“Our homeless, uninsured, indigent population in Lubbock, Texas inspired me to go to medical school more than any individual. Sadly, they are plentiful and visible if you drive around the city. I wanted to be part of trying to help them.”
Andrew (Andy) Stephen Cruz entered medical school after completing graduate school in piano pedagogy. He a resident in psychiatry.
The Jaded Surgeon
“A senior physician took my patient to surgery for an amputation after a failed vascular operation. In the OR suite the frightened patient asked the surgeon to ‘promise that you will do this operation yourself’. And the promise was made. As soon as the anesthesiologist had put the patient to sleep, the surgeon turned to his assistant and said: ‘Just get on with this, will you. I am going to the office where I have a lot of paperwork to attend to.’ He then left.
This happened some 42 years ago and I promised myself that if I ever became a surgeon I would never do such a thing. To the best of my belief I have kept this promise.”
This story comes to us from the UK, where a first-year clinical student witnessed a jaded surgeon break his promise to a patient. He never forgot it. Michael Kelly is now a colorectal and general surgeon in Leicester, UK and president of the Royal Society of Medicine coloproctology section.
Witnessing a True Physician at Work
“As a student I worked part-time in a local pharmacy. I had toyed with the idea of applying to study medicine but never really thought it to be a viable option. One Christmas I was working and a General Practitioner came in two or three times, meeting patients for a consultation in our first aid room. Watching him do this and seeing how he interacted with the patients and their gratitude made me really think again about medicine. In the following weeks I researched a change of course, returned to study biology and chemistry and have now been a doctor for nearly four years. I don’t think that doctor has any idea what an influence that was, or even who I am.”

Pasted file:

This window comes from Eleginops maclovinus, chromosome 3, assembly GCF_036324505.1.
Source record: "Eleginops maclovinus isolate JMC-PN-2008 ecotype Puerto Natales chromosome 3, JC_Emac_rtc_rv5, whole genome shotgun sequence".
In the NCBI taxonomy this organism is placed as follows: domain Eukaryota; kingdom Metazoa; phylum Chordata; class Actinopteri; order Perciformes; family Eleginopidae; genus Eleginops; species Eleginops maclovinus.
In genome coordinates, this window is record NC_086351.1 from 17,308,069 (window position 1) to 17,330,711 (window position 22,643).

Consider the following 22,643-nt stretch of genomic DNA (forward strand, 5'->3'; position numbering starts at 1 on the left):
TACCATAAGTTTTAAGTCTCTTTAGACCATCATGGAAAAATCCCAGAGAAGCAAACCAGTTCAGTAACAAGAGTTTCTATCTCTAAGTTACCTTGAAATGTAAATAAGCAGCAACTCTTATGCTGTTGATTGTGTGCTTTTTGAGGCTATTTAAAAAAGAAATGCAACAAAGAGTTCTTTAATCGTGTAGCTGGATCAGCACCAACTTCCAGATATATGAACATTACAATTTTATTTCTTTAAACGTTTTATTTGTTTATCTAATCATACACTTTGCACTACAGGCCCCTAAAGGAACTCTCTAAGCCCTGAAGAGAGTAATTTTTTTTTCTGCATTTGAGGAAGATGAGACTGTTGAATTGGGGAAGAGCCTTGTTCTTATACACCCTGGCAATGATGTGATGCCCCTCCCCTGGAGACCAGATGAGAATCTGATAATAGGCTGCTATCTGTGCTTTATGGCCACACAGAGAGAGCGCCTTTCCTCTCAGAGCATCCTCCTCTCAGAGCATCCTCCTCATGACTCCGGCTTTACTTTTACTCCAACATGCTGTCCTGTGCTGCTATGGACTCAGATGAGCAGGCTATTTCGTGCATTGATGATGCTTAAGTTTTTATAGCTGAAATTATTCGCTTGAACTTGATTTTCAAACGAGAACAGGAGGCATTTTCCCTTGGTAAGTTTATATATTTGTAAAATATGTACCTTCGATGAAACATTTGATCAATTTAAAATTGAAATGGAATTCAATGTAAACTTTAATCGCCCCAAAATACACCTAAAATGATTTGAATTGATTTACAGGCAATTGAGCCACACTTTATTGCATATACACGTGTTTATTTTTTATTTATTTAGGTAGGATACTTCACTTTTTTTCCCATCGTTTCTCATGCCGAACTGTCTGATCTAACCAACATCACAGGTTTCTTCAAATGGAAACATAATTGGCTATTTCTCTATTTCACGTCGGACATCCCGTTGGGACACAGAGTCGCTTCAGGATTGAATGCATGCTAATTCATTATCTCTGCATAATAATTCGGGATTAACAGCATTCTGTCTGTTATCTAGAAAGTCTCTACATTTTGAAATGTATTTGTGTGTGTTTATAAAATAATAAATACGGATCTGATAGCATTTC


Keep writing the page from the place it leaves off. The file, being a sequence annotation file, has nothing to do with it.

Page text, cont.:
This is another story from the UK, where a student working in a pharmacy witnessed the true meaning of being a general practitioner. Daniel Furmedge is now an Academic Clinical fellow in medical education in London.
The Bare Naked Truth
A reality check always comes by way of the studentdoctor.net forums, where no-holds-barred discussions reveal the truth about being a medical student, resident or board certified physician. When one forum participant asked “Why do you want to become a doctor?” the answers ranged from the painfully truthful to “devil-may-care”.
“Why do I want to become a doctor? It’s intellectually challenging, you get to meet new people all the time, and you get to (hopefully) make those people feel better when they get hurt. If I wanted to make money I would have done something else.”
Can you say E class Mercedes Benz!!! or how about 5 car garage… or maybe hot women galore!!! Yeah!!! When I get that white coat I will be a hot commodity!! I already am but hotter.